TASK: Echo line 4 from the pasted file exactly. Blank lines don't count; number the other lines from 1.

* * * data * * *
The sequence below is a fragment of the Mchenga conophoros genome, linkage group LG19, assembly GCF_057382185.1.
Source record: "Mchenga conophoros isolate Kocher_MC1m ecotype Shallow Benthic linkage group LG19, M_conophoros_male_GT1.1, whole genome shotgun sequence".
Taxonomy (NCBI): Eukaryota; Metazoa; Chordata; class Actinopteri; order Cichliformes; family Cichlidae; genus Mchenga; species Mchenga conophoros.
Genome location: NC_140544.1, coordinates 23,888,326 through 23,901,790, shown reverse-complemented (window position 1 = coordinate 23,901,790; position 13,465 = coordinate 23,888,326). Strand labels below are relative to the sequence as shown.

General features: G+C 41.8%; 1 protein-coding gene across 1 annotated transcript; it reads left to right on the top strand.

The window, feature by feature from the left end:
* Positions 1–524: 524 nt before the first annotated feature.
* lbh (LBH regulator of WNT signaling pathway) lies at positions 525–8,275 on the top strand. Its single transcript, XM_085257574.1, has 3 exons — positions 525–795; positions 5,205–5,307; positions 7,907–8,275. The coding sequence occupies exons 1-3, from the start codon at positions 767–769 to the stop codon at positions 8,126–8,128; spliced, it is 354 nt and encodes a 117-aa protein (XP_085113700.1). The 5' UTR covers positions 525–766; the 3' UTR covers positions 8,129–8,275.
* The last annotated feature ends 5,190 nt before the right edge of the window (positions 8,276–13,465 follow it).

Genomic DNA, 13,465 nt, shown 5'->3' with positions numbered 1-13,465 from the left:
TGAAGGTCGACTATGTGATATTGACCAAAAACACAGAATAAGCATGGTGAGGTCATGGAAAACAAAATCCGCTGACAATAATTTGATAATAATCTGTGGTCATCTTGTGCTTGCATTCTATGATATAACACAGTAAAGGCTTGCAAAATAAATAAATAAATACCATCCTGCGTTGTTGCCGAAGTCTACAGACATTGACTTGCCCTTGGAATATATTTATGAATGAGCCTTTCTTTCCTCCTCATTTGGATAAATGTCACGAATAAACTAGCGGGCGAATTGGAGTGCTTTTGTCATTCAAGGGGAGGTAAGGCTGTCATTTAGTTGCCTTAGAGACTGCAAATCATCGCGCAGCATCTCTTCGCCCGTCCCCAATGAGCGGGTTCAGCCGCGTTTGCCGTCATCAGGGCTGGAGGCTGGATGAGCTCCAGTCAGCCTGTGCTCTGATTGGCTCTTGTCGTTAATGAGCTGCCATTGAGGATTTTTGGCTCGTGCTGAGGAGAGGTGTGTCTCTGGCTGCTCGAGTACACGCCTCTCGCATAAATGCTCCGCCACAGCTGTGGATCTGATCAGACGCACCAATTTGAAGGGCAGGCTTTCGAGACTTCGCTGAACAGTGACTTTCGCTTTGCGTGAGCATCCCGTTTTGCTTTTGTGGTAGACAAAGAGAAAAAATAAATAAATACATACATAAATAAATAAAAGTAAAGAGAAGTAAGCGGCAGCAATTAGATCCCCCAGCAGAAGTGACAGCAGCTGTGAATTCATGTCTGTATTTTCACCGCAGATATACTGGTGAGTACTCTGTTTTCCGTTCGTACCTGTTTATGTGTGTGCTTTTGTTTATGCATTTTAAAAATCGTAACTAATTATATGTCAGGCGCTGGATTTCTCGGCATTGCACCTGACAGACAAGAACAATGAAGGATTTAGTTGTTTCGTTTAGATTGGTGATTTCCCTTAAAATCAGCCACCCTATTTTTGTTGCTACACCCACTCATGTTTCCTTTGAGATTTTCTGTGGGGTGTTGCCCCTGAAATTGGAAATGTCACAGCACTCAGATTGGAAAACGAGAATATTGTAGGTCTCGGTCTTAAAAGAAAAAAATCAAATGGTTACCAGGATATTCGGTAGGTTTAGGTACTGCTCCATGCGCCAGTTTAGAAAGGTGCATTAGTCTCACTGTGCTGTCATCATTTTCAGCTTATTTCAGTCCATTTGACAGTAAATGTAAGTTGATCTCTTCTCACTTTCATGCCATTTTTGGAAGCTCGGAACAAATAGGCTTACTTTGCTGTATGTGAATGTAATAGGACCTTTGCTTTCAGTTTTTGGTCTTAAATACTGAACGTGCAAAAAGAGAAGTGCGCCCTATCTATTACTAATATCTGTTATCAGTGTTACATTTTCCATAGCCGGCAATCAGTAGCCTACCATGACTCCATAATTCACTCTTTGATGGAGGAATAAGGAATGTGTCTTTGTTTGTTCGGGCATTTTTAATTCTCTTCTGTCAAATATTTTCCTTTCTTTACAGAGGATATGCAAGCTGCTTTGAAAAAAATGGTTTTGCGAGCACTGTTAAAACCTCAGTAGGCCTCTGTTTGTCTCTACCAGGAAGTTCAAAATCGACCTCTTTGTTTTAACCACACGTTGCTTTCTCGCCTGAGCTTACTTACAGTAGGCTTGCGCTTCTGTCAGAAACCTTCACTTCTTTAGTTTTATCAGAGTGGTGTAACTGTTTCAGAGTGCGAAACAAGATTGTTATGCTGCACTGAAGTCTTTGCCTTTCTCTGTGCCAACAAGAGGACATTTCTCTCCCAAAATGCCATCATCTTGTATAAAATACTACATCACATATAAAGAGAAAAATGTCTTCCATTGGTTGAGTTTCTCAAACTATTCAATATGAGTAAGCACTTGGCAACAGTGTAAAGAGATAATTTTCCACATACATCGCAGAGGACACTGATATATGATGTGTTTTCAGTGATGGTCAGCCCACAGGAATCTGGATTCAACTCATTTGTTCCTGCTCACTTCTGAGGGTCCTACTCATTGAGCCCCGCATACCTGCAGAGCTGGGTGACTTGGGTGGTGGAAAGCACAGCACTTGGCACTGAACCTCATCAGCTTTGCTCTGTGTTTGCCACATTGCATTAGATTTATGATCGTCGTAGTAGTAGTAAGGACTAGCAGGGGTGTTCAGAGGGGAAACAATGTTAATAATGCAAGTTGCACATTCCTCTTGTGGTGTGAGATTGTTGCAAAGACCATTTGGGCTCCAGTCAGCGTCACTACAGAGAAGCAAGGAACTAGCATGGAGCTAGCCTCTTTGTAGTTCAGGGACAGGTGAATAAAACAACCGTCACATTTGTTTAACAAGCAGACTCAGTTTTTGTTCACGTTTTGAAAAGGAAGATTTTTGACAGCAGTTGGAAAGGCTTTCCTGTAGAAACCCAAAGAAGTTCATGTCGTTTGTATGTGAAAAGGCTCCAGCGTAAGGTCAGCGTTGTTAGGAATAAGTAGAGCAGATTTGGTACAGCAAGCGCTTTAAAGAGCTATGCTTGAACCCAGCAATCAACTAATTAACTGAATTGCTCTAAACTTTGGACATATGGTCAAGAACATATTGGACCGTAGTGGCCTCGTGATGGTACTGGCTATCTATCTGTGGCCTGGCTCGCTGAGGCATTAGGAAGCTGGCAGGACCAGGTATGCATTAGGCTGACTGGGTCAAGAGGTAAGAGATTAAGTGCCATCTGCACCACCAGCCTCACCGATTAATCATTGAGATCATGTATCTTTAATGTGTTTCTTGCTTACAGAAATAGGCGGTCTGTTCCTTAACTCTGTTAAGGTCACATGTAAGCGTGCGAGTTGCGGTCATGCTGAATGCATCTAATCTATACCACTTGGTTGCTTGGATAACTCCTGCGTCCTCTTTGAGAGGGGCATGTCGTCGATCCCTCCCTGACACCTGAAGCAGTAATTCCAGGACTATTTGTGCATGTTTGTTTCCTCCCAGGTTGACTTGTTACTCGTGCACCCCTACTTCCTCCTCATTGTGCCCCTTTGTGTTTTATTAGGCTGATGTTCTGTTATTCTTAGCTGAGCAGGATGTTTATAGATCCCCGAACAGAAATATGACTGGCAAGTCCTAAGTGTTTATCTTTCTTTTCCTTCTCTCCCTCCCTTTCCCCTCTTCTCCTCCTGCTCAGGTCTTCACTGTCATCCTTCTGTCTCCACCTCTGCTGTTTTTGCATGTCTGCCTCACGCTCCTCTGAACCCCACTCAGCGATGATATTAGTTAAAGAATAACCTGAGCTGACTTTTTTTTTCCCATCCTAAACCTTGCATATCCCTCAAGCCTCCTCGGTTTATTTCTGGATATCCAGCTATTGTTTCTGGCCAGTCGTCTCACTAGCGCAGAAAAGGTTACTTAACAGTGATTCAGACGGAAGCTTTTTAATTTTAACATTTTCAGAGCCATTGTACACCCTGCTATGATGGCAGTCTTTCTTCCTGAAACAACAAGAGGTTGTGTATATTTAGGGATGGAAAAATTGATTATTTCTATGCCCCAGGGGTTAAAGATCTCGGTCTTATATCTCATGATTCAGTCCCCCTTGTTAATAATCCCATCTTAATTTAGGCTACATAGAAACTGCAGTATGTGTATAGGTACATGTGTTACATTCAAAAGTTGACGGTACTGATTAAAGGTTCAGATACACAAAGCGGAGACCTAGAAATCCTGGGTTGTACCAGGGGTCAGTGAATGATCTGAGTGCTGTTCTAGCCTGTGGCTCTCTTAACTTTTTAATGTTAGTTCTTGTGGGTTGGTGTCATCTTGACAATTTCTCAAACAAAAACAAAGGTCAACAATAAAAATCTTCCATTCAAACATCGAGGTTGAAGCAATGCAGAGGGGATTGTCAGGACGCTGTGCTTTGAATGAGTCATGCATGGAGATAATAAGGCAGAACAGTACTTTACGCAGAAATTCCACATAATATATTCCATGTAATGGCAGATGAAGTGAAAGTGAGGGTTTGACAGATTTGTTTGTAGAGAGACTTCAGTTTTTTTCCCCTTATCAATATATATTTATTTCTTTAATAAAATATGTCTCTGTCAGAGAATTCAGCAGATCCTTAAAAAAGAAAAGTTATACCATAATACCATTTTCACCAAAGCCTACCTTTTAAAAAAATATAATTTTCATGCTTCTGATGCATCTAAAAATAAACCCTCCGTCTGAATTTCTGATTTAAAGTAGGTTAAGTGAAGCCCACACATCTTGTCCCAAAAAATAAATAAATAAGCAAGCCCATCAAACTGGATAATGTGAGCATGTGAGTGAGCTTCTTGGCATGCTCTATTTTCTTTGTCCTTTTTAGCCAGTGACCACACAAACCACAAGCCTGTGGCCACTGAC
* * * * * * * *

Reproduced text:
Genome location: NC_140544.1, coordinates 23,888,326 through 23,901,790, shown reverse-complemented (window position 1 = coordinate 23,901,790; position 13,465 = coordinate 23,888,326). Strand labels below are relative to the sequence as shown.